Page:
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Artificial Intelligence? Machine Learning? Deep Learning?
Artificial intelligence is the attempt to emulate or simulate intelligent behaviour with machine learning and deep learning forming sub-categories.
Programmes using machine learning can employ algorithms to predict human behaviour in order to, for example, detect credit card fraud. Deep learning goes a step further and uses hierarchical layers in order to carry out the process of machine learning. That means artificial neural networks are created that are similar to those of the human brain. Complex concepts can be learned by putting together simple hidden layers that process the data before moving it on to the next layer, which in turn processes the information and passes it on, and so on. This layer model can continue infinitely and go into great depth, which is where the term “deep” learning comes from.
Deep learning technology is being utilised, for example, in driverless cars to differentiate between road signs, other cars and pedestrians. Deep learning can also be found in computers and smartphones in the form of smart voice control. In fact, the possibilities are almost endless and considerably more precise than with machine learning. There’s just one downside and that’s deep learning needs a lot of computing power.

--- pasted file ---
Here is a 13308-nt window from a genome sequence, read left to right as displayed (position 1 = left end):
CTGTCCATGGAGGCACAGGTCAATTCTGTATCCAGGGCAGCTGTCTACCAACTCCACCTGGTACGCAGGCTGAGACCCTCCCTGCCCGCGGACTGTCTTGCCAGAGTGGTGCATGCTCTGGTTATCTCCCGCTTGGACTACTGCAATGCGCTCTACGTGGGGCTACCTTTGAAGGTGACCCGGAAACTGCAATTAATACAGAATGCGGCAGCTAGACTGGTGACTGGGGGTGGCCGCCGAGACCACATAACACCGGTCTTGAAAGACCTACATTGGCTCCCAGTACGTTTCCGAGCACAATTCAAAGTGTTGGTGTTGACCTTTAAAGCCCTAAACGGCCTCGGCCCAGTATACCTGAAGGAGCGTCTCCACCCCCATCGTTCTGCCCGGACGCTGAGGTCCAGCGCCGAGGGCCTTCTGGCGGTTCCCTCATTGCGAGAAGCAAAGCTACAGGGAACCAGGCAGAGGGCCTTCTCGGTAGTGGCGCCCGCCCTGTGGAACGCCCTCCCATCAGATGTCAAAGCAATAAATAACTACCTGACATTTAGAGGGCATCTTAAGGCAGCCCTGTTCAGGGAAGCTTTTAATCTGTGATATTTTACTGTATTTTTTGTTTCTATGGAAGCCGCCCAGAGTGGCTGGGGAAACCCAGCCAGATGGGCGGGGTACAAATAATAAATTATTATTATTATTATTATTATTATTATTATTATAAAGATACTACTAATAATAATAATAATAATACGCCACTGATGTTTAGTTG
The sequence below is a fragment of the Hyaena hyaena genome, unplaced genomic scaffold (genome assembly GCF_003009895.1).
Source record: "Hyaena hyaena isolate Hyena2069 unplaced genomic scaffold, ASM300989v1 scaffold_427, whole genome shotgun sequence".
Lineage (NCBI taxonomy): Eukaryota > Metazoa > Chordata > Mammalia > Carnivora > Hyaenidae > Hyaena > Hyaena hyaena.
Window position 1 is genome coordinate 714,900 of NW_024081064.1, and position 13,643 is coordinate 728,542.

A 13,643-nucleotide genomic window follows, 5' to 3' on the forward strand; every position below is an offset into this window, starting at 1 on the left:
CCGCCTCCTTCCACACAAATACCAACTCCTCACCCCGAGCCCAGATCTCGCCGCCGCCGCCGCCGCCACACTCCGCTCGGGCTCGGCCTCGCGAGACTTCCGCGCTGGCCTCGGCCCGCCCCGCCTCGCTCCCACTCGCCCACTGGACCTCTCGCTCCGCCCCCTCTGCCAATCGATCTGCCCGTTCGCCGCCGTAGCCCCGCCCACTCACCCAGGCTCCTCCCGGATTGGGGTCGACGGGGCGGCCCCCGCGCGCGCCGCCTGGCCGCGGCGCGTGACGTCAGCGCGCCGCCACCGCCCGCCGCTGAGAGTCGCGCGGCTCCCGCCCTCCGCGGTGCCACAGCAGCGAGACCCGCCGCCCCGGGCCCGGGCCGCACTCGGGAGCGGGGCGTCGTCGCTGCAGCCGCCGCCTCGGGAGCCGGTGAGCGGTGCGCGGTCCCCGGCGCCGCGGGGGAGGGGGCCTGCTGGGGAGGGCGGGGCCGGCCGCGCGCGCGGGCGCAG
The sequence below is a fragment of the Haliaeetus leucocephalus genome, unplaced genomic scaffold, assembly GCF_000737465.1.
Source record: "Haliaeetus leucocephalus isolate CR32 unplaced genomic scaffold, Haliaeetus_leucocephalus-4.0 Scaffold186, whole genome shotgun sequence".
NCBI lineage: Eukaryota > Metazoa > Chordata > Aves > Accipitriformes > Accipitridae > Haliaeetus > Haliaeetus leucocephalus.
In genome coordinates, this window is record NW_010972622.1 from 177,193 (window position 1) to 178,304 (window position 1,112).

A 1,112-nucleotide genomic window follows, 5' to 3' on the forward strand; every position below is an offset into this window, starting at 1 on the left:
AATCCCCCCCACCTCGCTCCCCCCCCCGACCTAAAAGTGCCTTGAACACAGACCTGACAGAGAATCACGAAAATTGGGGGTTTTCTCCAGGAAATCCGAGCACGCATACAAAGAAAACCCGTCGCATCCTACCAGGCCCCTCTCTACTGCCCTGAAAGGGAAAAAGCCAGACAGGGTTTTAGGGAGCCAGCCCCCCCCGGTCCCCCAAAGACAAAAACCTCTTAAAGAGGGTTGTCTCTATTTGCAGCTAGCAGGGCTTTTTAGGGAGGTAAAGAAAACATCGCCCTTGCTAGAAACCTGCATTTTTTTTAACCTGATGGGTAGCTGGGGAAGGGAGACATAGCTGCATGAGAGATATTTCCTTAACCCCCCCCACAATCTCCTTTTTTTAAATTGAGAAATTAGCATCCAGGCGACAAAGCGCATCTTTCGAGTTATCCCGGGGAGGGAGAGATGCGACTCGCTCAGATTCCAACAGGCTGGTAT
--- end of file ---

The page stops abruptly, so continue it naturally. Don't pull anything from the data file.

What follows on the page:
There are currently three to five degrees of artificial intelligence. AI has no influence at all at the first level. That means that a person is in control of everything. The next levels are determined depending on the degree of autonomy and how much influence AI can have. This ranges at the lowest level from acting as an assistant right up to a device being able to think and act independently. In many areas, AI is still at the lowest level and most machines are not yet able to act independently, however, this could change very quickly in the next few years. Driverless cars are just the beginning.
Artificial intelligence requires significantly more computing power than any other currently known application. Deep learning algorithms are particularly reliant on high performance to be able to analyse and evaluate information bit by bit, but that’s impossible without graphic processor unit (GPU) acceleration. One of the most powerful GPUs currently on the market is the NVIDIA® Tesla®. This enables companies to accelerate their most demanding high-performance computing (HPC) applications and hyperscale workloads in the data centre. This enables companies to accelerate their most demanding high-performance computing (HPC) and hyperscale workloads in the data centre. Best of all, petabytes of data can be more quickly and easily handled than with standard CPUs. No matter if for deep learning, energy research, virtual desktops or driverless cars, Tesla graphic processors deliver enormous power to tackle extensive calculations and simulations in a snap.
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